H&M accused of failing to ensure fair wages for global factory workers

H&M committed to ensure its suppliers would pay a living wage to some 850,000 textile workers by 2018.

Fashion giant H&M is failing to fulfil a pledge to ensure garment workers who supply its high-street stores are paid a fair “living wage”, forcing many employees to work excessive hours in order to survive, civil society groups said on Monday.

Based on interviews with 62 people in six H&M supplier factories in Bulgaria, Turkey, India and Cambodia, campaigners said none of the workers earned anything near a so-called living wage that would allow them to cover their families’ basic needs.

Major brands are under growing pressure from campaigners and consumers alike to improve working conditions along their global supply chains, and render them free of exploitation and slavery.

The Clean Clothes Campaign (CCC) said Sweden’s H&M—the world’s second-largest fashion retailer after Zara owner Inditex—had not met a commitment made in 2013 to ensure its suppliers would pay a living wage to some 850,000 textile workers by 2018.

Instead of empty public relations talk, we want to see transparent changes in the real wages of workers in H&M’s supply chain.

Judy Gearhart, executive director, International Labor Rights Forum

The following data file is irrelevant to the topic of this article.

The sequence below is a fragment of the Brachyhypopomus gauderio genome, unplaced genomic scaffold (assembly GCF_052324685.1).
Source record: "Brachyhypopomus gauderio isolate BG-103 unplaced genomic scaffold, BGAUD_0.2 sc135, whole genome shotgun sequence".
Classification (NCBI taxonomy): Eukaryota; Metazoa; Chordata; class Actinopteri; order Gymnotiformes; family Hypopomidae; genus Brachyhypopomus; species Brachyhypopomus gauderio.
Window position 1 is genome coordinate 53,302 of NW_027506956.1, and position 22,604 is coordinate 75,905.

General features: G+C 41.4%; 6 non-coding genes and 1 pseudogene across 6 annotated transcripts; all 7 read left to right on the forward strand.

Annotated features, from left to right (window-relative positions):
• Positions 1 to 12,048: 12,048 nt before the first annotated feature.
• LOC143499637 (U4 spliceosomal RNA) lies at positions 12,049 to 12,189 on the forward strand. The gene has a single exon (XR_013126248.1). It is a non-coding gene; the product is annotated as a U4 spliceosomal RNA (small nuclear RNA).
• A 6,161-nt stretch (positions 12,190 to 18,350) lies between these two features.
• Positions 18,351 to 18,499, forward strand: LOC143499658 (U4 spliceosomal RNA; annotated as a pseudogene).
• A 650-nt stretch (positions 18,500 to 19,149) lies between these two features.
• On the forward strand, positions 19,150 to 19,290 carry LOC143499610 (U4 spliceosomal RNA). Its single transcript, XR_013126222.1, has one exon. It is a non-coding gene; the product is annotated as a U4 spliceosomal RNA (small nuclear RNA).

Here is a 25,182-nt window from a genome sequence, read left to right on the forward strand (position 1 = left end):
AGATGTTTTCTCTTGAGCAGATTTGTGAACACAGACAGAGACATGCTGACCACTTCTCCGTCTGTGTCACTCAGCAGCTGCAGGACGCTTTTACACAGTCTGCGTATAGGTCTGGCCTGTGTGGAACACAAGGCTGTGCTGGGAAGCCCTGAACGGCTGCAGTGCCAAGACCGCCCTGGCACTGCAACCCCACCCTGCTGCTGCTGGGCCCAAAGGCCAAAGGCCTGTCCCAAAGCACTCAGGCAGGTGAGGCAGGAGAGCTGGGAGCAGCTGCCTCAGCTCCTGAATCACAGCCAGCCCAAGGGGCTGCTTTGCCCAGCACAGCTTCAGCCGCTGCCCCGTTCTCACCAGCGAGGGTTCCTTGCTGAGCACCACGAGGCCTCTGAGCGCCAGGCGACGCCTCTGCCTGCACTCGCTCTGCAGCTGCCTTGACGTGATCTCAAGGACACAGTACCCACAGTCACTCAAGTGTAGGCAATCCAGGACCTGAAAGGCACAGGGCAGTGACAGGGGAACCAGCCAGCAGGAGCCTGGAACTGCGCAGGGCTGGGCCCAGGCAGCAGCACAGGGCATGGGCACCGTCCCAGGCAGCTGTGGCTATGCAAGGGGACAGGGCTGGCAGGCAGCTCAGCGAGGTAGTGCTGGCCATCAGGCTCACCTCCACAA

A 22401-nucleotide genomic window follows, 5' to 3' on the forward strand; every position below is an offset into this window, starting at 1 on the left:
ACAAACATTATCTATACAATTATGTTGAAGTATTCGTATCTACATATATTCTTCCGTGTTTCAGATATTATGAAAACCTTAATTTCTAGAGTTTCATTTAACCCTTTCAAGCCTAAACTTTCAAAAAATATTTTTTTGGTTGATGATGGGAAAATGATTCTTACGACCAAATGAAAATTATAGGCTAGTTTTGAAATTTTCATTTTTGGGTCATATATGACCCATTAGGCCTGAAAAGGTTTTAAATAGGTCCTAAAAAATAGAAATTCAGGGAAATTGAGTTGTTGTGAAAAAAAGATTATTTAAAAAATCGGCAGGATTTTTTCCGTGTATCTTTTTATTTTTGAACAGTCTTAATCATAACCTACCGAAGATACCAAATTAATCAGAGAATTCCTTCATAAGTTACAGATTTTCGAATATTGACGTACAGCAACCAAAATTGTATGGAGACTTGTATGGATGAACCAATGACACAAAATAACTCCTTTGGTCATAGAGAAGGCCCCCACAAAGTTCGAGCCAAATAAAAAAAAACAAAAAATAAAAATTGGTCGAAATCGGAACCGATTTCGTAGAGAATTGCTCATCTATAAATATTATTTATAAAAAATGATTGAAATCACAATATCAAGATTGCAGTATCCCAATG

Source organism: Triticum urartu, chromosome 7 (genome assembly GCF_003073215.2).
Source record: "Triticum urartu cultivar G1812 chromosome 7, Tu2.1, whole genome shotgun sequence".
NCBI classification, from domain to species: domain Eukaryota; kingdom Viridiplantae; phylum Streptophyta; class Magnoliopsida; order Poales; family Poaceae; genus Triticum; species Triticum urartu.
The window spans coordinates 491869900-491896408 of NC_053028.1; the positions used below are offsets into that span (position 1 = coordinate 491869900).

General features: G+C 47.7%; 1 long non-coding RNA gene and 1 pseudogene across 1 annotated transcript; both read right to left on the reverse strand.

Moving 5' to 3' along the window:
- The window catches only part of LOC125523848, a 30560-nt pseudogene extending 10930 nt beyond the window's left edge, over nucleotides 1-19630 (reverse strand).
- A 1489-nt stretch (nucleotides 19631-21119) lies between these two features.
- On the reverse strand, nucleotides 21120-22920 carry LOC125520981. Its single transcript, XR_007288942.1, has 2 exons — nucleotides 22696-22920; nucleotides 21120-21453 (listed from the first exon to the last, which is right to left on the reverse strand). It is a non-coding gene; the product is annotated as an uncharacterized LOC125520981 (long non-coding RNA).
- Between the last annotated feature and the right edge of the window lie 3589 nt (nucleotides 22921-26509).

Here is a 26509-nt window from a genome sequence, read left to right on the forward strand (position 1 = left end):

“H&M needs to take action immediately to stop the scandal of poverty wages and workers’ rights violations,” said Bettina Musiolek of the CCC, an alliance of labour unions and charities.

However H&M—which has more than 4,800 stores in 69 nations—said it had reached at least 600 factories and 930,000 garment workers with its fair living wage strategy, and did not share the CCC’s view of how to create change in the textile industry.

“There is no universally agreed level for living wages, and wage levels should be defined and set by parties on the labour market through fair negotiations between employers and workers representatives, not by Western brands,” a H&M spokeswoman said.

The CCC report found that workers in H&M supplier factories in Cambodia earned less than half the estimated living wage, dropping to about a third for those living in India and Turkey.

Many worked overtime hours that exceeded the legal limit without being properly paid, while others were only paid the minimum wage if they worked extra hours and met their quota, which the United Nations defines as forced labour, the CCC said.

“Instead of empty public relations talk, we want to see transparent changes in the real wages of workers in H&M’s supply chain,” Judy Gearhart, executive director of the US-based International Labor Rights Forum (ILRF), said a in statement.

The ILRF urged H&M to publish a roadmap with time-bound, measurable wage increase targets and outline how they will change purchasing practices to ensure workers get a living wage.

“However the issue of living wages is bigger than one brand, and too few companies have initiatives to drive up wages,” said Peter McAllister of the Ethical Trading Initiative, a group of trade unions, companies and charities of which H&M is a member.

“If we are to make sure all garment workers receive a decent wage then encouraging industry-wide action must be a priority,” the group’s chief executive told the Thomson Reuters Foundation.

This story was published with permission from Thomson Reuters Foundation, the charitable arm of Thomson Reuters, that covers humanitarian news, women’s rights, trafficking, property rights, climate change and resilience. Visit http://news.trust.org.

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